There are no shortages of ways to commemorate a special birthday in the coastal city of Ponce, Puerto Rico.
Celebrants can dine on comida criolla along the city’s La Guancha boardwalk, wander through the touristy Historic Zone or even take a ferry to the nearby Isla Caja de Muertos.
Ponce native Pablo Rivera marked his 80th birthday on Wednesday, Jan. 15.
Rivera is a fun-loving Latter-day Saint who relishes a good party and a good meal with his many friends and relatives.
But Wednesday’s birthday was like no other for this new octogenarian.
A seemingly-unending series of earthquakes in Ponce and neighboring communities in southern Puerto Rico in recent weeks has left many displaced and in need. Following a Jan. 7, 6.4-magnitude earthquake, Rivera and his wife, Migdalia, spent four nights sleeping in a tent in a neighborhood park.
The Riveras have since returned to their home, but many others living in communities across Puerto Rico’s southern coast are still in tents or sleeping in their cars. Their homes are either too damaged to inhabit — or they’re simply too frightened to return because of the ongoing aftershocks.
More than 1,280 quakes have rocked Puerto Rico’s southern region since Dec. 28, 2019. Some two dozen have been magnitude 4.5 or greater, the Associated Press reported.
So instead of marking his 80th birthday feasting and relaxing, the still-spry Rivera made his way to the Ponce stake center, said hello to the assembled gathering of members and missionaries, pulled on a yellow Helping Hands vest and got to work assembling humanitarian kits.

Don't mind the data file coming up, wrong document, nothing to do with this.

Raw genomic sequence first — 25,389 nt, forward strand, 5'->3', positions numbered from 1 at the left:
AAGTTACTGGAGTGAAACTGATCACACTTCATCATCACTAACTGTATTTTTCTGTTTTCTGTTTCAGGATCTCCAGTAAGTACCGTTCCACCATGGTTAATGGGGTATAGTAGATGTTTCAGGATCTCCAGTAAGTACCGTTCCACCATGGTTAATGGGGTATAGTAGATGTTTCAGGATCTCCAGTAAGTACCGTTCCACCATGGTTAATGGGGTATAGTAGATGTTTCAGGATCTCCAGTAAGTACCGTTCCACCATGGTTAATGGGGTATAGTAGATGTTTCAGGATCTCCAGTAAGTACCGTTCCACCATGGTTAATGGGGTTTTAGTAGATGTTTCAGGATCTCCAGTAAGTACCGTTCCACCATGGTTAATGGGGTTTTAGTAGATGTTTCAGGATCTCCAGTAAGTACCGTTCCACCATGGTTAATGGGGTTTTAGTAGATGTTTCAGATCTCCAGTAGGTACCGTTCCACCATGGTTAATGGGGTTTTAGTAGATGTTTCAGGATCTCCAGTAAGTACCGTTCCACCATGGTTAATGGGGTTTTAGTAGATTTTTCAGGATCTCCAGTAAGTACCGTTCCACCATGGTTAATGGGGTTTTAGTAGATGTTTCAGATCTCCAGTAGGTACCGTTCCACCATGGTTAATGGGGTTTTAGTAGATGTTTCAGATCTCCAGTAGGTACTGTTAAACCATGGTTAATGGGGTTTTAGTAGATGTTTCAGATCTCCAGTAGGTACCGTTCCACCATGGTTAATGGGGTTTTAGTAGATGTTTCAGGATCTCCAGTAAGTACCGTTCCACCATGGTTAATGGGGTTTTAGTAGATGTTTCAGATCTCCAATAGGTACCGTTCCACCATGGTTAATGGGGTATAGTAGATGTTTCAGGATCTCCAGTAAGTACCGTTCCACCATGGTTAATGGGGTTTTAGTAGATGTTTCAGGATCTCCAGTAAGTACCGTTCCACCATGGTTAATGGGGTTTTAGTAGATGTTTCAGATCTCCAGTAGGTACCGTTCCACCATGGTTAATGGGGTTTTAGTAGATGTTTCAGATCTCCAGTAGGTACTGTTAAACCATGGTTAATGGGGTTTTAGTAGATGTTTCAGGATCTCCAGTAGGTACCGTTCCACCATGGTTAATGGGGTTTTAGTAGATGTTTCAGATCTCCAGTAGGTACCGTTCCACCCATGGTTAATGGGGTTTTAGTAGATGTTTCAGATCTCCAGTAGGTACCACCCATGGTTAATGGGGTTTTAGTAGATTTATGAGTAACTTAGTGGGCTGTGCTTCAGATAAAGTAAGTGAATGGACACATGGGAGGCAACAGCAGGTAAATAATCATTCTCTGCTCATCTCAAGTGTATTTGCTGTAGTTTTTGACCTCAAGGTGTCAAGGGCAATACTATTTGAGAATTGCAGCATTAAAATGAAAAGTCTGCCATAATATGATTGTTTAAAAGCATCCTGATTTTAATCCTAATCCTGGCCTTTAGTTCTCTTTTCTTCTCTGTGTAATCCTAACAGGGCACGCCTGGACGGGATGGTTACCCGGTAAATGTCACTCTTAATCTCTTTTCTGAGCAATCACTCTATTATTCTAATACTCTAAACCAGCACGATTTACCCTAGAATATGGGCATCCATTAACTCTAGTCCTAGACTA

Later, he helped distribute the kits to people in need — and still feeling a bit on edge — in neighborhoods most severely affected by the quakes.
“We are in the service of the Lord,” Rivera told the Church News. “I want to help people in need and I know that blessings will come. There will be time later to celebrate birthdays.”
Rivera added that he and other volunteers continue “to work day and night” to help out anyone still camping outside their homes or needing tarps, drinking water or food for their families.
Puerto Ricans, of course, endured the horrors of Hurricane Maria in 2017. But this recent natural disaster brings a different level of fear and anxiety, especially among children. Hurricanes can be predicted and followed — but earthquakes strike without warning.
Migdalia Rivera said many living across her island’s southern coast are choosing to camp or sleep in government shelters “because they are afraid to return to their homes.”
So for local Latter-day Saints the humanitarian service continues.
Last Sunday, Ponce members gathered for a sacrament service before loading up humanitarian kits and other provisions and heading out to areas where people are camping. On Sunday, Jan. 19, local members will again attend sacrament meeting this Sunday and then go serve in their respective communities.
“We are still working every day to support the members and others in the region who have been affected,” reported Ponce Puerto Rico Stake President Franki Ruiz.
Besides helping people stay fed and hydrated, the Church is also caring for the mental health of folks emotionally spent from recent events.
Group therapy sessions are planned at meetinghouses in Ponce and Mayaguez on Sunday, Jan. 19. Meanwhile, Church-coordinated mental health professionals are working with individuals in need in affected areas.
“In improvised camps, we can tell that people are very afraid,” said Caribbean Area Family Services Manager Raul Rodriguez in a Newsroom report. “The people we have seen do not want to return to their homes until the situation returns to normal. … We are assembling a team of therapists and psychologists who can work with those most affected.”
And, yes, Pablo Rivera plans to continue serving — and looking forward to a big 80th birthday party with family in February.